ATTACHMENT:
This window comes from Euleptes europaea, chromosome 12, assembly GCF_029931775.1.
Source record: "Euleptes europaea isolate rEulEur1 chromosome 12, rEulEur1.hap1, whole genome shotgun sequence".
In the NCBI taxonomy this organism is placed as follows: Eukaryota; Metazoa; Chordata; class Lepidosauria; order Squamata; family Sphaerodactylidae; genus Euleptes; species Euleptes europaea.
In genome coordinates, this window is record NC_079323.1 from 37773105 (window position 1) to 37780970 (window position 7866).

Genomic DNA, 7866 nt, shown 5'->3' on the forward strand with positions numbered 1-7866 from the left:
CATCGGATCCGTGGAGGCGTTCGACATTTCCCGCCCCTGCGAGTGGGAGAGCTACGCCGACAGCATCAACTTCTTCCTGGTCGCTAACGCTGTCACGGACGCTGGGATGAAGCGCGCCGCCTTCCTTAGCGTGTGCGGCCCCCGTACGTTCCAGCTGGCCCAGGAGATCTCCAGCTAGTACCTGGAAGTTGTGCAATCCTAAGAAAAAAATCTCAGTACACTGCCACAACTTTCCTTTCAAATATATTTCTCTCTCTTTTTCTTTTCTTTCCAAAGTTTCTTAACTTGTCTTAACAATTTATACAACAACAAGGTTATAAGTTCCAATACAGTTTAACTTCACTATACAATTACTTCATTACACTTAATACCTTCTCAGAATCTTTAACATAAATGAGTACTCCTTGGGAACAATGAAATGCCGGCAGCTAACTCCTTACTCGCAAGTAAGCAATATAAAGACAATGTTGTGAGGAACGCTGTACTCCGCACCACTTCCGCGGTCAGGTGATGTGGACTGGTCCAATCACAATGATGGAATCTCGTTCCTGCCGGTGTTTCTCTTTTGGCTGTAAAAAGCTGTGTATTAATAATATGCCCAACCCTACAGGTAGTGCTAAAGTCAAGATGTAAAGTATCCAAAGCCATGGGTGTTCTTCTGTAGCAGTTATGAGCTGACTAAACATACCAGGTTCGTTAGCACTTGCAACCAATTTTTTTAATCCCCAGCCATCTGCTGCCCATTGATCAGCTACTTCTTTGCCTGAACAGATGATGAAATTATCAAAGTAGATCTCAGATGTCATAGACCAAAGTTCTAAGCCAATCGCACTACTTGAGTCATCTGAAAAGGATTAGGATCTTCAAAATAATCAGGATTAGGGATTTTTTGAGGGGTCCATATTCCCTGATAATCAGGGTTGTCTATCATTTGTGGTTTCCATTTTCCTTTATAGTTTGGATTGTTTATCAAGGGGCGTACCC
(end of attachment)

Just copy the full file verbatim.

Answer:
This window comes from Euleptes europaea, chromosome 12, assembly GCF_029931775.1.
Source record: "Euleptes europaea isolate rEulEur1 chromosome 12, rEulEur1.hap1, whole genome shotgun sequence".
In the NCBI taxonomy this organism is placed as follows: Eukaryota; Metazoa; Chordata; class Lepidosauria; order Squamata; family Sphaerodactylidae; genus Euleptes; species Euleptes europaea.
In genome coordinates, this window is record NC_079323.1 from 37773105 (window position 1) to 37780970 (window position 7866).

Genomic DNA, 7866 nt, shown 5'->3' on the forward strand with positions numbered 1-7866 from the left:
CATCGGATCCGTGGAGGCGTTCGACATTTCCCGCCCCTGCGAGTGGGAGAGCTACGCCGACAGCATCAACTTCTTCCTGGTCGCTAACGCTGTCACGGACGCTGGGATGAAGCGCGCCGCCTTCCTTAGCGTGTGCGGCCCCCGTACGTTCCAGCTGGCCCAGGAGATCTCCAGCTAGTACCTGGAAGTTGTGCAATCCTAAGAAAAAAATCTCAGTACACTGCCACAACTTTCCTTTCAAATATATTTCTCTCTCTTTTTCTTTTCTTTCCAAAGTTTCTTAACTTGTCTTAACAATTTATACAACAACAAGGTTATAAGTTCCAATACAGTTTAACTTCACTATACAATTACTTCATTACACTTAATACCTTCTCAGAATCTTTAACATAAATGAGTACTCCTTGGGAACAATGAAATGCCGGCAGCTAACTCCTTACTCGCAAGTAAGCAATATAAAGACAATGTTGTGAGGAACGCTGTACTCCGCACCACTTCCGCGGTCAGGTGATGTGGACTGGTCCAATCACAATGATGGAATCTCGTTCCTGCCGGTGTTTCTCTTTTGGCTGTAAAAAGCTGTGTATTAATAATATGCCCAACCCTACAGGTAGTGCTAAAGTCAAGATGTAAAGTATCCAAAGCCATGGGTGTTCTTCTGTAGCAGTTATGAGCTGACTAAACATACCAGGTTCGTTAGCACTTGCAACCAATTTTTTTAATCCCCAGCCATCTGCTGCCCATTGATCAGCTACTTCTTTGCCTGAACAGATGATGAAATTATCAAAGTAGATCTCAGATGTCATAGACCAAAGTTCTAAGCCAATCGCACTACTTGAGTCATCTGAAAAGGATTAGGATCTTCAAAATAATCAGGATTAGGGATTTTTTGAGGGGTCCATATTCCCTGATAATCAGGGTTGTCTATCATTTGTGGTTTCCATTTTCCTTTATAGTTTGGATTGTTTATCAAGGGGCGTACCC